Design techniques suited to maximizing the throughput of a speed-limited processor are simply irrelevant to the task of augmenting the capacities of the worker to act as an observer and designer of actions. While the first two limitations constrain our understanding of the usability objective, the third and fourth limitations of traditional human factors pertain to processes for ensuring usability. The traditional human factors approach takes as given the basic form of the technology and asks how the details of a device can be modified to fit better the limits of human function. As a result, the typical human factors effort is given low priority among a design team’s objectives. Usability issues are often left to the latest possible date, by which time modifications are more expensive to make. This traditional industrial practice has shaped the human factors field: human factors engineers are more at ease in responding to a proposed design than in articulating usability criteria for, and contributing directly to, the initial design concepts. Finally, the human factors process has typically accorded the central role to engineering experts. 

                        The expertise of human factors engineers is seen as necessary to predict operating difficulties of which users may not even be aware, such as the long-term effects of poor posture. Users appear in such a usability process only as parameters of human performance identified in laboratory studies and summarized in handbook tables.

The traditional approach allows that, in extreme cases, the technical novelty of the system being designed might take the engineer beyond the envelope of prior research. In such cases, some user testing might be required to ensure usability. These expert-centered approaches may have made sense when the key usability issues were primarily physiological and lower-order cognitive ones. But when the effectiveness of a system depends on how well it supports higherorder cognitive activities and social interaction, there is often no substitute for direct user participation in the design process. The traditional criteria and processes may have sufficed at lower levels of automation, when there were often only a few ways to implement a given capability. With computer-based systems, however, usability is often the primary consideration in whether the design will be effective in use. For companies whose business is designing and selling new equipment, usability often determines market success or failure; for departments designing equipment for in-house use, efficiency and quality of use can have important competitive repercussions. By relegating usability to its traditional place, the conceptual design effort fails to come to grips with key issues that will govern the ultimate success of the equipment being designed.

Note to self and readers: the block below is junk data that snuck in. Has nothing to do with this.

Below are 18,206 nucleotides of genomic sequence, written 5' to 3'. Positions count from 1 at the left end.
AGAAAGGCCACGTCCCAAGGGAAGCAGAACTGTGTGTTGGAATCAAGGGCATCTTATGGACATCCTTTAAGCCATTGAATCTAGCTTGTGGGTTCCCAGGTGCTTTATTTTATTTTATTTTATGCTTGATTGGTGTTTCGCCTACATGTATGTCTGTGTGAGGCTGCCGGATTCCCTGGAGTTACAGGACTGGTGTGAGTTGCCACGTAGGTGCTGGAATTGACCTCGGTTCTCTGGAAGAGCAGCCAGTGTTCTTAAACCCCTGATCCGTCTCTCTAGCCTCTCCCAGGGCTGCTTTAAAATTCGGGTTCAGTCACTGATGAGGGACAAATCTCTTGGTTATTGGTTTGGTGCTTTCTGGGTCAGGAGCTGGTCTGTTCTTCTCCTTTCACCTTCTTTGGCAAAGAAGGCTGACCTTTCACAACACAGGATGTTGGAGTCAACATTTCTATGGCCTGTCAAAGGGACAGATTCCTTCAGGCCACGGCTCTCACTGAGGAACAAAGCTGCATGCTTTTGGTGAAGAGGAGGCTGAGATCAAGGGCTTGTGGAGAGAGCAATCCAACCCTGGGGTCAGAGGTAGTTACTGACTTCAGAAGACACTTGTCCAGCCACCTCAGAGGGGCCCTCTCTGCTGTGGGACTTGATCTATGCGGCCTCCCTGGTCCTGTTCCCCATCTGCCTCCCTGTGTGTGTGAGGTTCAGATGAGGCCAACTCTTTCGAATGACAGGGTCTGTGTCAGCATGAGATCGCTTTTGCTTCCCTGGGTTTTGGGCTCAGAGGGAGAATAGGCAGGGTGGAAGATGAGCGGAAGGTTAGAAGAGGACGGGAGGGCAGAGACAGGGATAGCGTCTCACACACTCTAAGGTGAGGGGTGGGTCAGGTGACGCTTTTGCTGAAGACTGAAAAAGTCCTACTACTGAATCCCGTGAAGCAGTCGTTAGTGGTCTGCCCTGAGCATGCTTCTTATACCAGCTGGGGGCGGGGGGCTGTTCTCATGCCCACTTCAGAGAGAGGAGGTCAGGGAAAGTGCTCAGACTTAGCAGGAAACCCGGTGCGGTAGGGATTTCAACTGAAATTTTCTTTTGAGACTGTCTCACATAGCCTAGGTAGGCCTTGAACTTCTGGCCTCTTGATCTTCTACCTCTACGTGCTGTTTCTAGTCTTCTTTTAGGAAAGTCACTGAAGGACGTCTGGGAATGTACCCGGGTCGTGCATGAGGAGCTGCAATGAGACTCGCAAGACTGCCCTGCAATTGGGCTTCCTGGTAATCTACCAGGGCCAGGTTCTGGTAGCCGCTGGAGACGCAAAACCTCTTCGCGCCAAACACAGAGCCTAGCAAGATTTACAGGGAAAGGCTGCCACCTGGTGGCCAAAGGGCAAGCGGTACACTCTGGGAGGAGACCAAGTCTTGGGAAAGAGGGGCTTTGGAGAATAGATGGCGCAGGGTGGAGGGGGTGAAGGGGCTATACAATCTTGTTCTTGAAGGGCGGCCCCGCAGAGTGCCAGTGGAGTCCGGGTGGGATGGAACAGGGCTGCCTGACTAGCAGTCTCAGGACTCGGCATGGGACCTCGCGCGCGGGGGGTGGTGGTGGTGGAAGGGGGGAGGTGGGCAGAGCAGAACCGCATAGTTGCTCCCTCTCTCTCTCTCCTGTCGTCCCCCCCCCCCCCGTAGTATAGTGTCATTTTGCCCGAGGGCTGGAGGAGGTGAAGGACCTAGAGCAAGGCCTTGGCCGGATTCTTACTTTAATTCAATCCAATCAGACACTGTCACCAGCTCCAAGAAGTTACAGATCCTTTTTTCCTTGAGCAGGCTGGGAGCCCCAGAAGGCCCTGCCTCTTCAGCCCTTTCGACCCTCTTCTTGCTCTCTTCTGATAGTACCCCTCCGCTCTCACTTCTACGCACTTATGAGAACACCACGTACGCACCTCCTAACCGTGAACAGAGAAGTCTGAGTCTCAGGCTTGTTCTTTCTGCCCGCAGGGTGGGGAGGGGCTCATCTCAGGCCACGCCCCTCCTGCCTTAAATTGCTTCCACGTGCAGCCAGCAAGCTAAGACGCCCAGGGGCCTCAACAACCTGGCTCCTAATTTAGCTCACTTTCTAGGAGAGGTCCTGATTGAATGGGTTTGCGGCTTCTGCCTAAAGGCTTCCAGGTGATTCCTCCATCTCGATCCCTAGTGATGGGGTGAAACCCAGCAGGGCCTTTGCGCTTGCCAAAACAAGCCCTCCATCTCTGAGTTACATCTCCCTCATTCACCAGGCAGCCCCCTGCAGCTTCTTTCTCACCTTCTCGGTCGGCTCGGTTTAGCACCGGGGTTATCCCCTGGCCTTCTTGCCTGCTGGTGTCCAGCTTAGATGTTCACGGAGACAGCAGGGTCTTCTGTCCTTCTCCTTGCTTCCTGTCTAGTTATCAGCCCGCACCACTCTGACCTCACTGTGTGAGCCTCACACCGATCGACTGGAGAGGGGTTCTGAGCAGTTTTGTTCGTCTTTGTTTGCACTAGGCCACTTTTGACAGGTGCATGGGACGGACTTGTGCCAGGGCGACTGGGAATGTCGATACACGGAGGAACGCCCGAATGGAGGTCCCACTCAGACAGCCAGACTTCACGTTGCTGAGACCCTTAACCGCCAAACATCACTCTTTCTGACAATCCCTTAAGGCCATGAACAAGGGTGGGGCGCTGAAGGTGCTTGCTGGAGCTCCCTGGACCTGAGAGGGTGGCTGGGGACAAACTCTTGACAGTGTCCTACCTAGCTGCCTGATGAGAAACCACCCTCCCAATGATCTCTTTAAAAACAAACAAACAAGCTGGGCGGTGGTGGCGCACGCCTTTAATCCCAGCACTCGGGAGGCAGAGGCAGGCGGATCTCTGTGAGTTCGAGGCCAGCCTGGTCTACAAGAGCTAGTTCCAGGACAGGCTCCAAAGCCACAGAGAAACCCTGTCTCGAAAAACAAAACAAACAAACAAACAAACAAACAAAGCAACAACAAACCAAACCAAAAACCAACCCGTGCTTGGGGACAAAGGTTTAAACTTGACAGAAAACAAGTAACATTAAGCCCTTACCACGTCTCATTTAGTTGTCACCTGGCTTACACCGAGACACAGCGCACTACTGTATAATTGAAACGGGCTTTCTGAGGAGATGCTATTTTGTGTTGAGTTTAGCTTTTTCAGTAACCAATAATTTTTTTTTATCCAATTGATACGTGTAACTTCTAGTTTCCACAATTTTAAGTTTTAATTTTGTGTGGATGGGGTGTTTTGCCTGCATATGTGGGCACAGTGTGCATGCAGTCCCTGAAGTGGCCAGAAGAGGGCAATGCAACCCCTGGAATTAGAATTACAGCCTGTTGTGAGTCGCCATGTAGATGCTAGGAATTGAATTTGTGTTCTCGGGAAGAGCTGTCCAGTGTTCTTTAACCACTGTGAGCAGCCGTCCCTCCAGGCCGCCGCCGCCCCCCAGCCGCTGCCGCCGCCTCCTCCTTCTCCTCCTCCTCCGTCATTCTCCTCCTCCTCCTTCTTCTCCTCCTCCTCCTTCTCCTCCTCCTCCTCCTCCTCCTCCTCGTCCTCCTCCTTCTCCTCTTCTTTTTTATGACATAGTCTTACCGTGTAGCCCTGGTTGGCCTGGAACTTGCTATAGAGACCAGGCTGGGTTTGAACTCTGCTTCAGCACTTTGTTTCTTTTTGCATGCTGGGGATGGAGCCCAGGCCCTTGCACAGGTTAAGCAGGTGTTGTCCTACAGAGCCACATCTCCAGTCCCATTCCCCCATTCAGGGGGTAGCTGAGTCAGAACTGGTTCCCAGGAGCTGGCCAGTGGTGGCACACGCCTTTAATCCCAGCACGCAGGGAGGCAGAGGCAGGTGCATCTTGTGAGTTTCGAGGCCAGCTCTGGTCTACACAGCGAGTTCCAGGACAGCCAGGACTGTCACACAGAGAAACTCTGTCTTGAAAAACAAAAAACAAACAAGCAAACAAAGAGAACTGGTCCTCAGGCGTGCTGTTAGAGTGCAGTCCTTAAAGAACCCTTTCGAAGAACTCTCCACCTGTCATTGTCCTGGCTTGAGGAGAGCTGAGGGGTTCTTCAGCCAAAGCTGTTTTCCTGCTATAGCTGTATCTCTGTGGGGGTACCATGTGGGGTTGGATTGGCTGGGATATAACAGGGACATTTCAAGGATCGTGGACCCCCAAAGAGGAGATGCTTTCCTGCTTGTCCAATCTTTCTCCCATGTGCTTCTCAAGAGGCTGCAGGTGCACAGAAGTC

It is thus hardly surprising that seventy-five percent of companies that implement advanced manufacturing technologies do not achieve the performance they anticipated because of unforeseen problems with the interaction of human and machine (Corbett, Chapter 6 of this volume, citing Majchzrak, 1988). The pace of technological change today makes usability assurance both more important and more difficult. The expanding functionality of new generations of systems—especially computer-based systems—widens the gap between the performance of well-designed systems and that of poorly designed systems. At the same time, the increasing complexity of the new systems reveals the limits of our current understanding of what constitutes usability and how to design for it. USABILITY AND USE: THE LINK BETWEEN EQUIPMENT DESIGN AND WORK DESIGN Industrial practice in the area of equipment design has been hobbled not only by the narrow views of usability discussed in the previous section, but also by some invisible assumptions about the ultimate goal of equipment design. Designers have long been encouraged to assume that the most effective designs 6 USABILITY will be those that minimize reliance on users’ skills and users’ involvement in the production process. This belief is encouraged first by its consistency with the widespread deskilling myth, and second by the sociopolitical pressures that shape design.